If the charges against Jesus were all related to his impact as a religious reformer, then why did the Romans get involved at all? And if the Romans did crucify him, a severe and public punishment used to set an example against insurrection, why were his supposed followers then allowed to act with impunity in his name, in the very same city where he had been arrested and executed? Why do the Romans seem to take no interest in the years that followed about issues like, oh, what ever became of the body?

But I also think the miracles of Jesus were nothing more then a bronze age exaggeration of the story!

You're off by about a thousand years. And this standard approach, to de-mythologize and thus rehabilitate the gospels as transmitting a kernel of historical truth ends up making the stories nonsensical as either history or theology. The first Christ we meet, in the writings of Paul, is already a cosmic redeemer figure. If anything, the later gospels with their comparatively modest healings and miracles, all of which carry symbolic, literary import, are a toned down version of an obvious myth.

And I think Jesus divinity is something that was developed later on by some who actually believed it, and some who sought to rise above the challenge of any criticism.

And I think it should be treated the same way we treat all other ancient stories about wonder-working demigods: presumed to be fiction in the absence of supporting evidence outside of literary narratives.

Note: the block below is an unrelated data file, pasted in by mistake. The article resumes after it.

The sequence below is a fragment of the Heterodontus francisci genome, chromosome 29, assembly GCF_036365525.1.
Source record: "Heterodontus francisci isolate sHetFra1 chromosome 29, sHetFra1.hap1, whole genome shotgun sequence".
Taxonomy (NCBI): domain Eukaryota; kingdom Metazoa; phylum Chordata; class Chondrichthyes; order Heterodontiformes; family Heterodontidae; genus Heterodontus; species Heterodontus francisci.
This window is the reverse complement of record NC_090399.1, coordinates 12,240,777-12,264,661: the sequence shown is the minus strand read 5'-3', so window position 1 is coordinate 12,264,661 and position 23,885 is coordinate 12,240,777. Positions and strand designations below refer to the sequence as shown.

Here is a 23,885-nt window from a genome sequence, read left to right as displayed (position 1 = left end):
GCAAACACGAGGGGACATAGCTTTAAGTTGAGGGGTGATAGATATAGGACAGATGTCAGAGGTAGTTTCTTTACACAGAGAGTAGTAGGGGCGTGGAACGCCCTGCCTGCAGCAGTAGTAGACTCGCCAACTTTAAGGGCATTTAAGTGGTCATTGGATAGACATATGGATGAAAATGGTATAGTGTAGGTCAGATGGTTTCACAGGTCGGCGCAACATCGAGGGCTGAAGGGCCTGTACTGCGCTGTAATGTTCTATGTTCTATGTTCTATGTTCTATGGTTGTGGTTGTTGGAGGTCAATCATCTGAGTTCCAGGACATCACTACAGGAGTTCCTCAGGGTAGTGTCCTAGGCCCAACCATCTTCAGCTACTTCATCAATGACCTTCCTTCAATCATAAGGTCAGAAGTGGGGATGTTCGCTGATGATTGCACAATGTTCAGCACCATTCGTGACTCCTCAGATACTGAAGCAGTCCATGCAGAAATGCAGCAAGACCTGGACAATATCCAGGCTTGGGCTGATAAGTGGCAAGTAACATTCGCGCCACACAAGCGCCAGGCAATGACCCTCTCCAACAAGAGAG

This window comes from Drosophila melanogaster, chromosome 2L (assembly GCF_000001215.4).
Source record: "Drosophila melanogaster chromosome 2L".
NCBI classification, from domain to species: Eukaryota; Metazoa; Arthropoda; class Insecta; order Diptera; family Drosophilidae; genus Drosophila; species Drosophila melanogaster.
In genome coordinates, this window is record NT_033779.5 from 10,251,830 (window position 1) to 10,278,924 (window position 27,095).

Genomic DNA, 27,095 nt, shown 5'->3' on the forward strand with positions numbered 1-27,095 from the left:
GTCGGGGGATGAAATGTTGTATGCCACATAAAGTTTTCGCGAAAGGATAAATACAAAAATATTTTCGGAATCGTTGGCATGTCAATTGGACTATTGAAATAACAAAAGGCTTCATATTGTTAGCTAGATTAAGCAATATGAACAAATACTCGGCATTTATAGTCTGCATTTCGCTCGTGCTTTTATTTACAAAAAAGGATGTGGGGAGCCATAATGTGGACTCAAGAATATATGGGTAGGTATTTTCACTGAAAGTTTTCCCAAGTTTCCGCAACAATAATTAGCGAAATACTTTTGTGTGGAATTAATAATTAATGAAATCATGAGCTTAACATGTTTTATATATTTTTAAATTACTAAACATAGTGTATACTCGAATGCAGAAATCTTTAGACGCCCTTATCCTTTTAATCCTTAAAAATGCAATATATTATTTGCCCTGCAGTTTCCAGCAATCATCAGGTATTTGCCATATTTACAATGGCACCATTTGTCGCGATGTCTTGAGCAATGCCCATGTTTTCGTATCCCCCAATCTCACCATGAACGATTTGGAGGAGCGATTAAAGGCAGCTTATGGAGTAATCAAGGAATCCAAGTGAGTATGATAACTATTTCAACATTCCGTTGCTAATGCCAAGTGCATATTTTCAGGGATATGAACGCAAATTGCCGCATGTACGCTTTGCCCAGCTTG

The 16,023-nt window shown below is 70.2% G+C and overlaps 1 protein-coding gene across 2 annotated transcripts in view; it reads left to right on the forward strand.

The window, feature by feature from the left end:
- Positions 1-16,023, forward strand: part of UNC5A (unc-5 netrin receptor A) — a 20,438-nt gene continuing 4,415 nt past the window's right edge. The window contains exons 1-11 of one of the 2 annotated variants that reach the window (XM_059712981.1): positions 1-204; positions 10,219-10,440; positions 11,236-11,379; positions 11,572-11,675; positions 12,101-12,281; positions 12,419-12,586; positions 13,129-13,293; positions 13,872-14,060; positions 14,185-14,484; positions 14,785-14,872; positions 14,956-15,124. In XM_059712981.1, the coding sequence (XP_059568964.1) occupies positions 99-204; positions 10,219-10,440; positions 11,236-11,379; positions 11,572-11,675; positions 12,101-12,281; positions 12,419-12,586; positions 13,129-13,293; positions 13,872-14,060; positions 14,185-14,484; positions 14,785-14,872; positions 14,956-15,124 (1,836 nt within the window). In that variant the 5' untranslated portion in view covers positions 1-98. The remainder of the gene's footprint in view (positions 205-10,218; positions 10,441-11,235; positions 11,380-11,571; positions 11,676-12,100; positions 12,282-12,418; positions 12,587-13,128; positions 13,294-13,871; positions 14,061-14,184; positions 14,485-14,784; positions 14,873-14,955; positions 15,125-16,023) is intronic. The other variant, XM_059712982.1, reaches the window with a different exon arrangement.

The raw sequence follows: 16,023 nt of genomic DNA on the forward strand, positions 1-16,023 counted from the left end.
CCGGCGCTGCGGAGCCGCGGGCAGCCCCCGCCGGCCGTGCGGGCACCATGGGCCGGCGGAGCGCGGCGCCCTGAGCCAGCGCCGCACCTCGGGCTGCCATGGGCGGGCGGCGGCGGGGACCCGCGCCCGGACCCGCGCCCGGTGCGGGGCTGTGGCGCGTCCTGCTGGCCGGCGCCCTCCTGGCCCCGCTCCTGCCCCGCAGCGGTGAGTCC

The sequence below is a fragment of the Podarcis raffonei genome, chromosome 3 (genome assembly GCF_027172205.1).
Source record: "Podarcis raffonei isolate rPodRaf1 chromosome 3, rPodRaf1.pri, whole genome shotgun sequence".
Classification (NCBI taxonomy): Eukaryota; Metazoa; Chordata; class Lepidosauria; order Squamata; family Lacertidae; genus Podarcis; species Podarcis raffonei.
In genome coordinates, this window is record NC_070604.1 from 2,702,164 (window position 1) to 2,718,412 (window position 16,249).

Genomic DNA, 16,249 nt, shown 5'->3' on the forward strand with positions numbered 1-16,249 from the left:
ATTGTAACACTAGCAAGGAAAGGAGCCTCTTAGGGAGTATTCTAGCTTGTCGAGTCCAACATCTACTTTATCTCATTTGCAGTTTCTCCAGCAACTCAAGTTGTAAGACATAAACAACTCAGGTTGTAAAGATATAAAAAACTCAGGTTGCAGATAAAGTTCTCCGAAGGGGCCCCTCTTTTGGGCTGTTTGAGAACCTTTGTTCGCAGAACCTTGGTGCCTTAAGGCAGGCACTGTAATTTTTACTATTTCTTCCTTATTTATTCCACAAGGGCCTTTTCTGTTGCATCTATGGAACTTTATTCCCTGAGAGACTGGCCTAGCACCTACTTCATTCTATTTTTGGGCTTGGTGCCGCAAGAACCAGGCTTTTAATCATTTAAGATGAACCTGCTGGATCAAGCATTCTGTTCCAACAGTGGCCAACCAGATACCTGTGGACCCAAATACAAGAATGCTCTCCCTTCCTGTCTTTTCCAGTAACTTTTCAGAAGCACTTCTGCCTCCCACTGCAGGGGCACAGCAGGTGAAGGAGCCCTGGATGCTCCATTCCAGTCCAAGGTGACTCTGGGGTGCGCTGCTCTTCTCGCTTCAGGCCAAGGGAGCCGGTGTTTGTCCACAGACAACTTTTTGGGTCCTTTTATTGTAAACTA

Chris Jones said...

Chris Porter:

I don't think we can go so far as to conclude that because of certain similarities to earlier/contemporary religions, the entirety of the story need be concluded to be mythical. There are examples of other verifiable historical figures for whom mythical details have come to be associated. Likewise, a largely unremarkable fully human Jesus could very well have become legendary over time, the "fish story" so to speak.

Clare: I don't believe anyone in present day is actually considering Year 1 to be Jesus' birth year, and this would include the fundamentalists. The calendar as we have it came from Bishop Usher some centuries later and was without question in error. The only census that could make sense for Luke's story (which was likely used as a literary device only) was 6 CE, while Herod the Great died in 4 BCE. We just don't know exactly when Jesus presumably was born but those who do guess at it are never guessing Year 1.


Josephus did mention Jesus. It is debatable whether there is actually an "authentic core" in the Testimonium (Antiquities 18.63) as proposed by John Meier, Geza Vermes, and some others, and the Arabic copy of Antiquities does have something a lot like Meier's reconstruction which lends some credence to an authentic core. That passage is essentially unimportant.

Josephus does mention in Antiquities 20.9 that a Jesus who is called Christ was the brother of a certain James, all of which (including the details regarding this James) are consistent with the New Testament assertion that Jesus had a brother named James who was an early leader. Paul mentions James as "Brother of the Lord".

CJO said...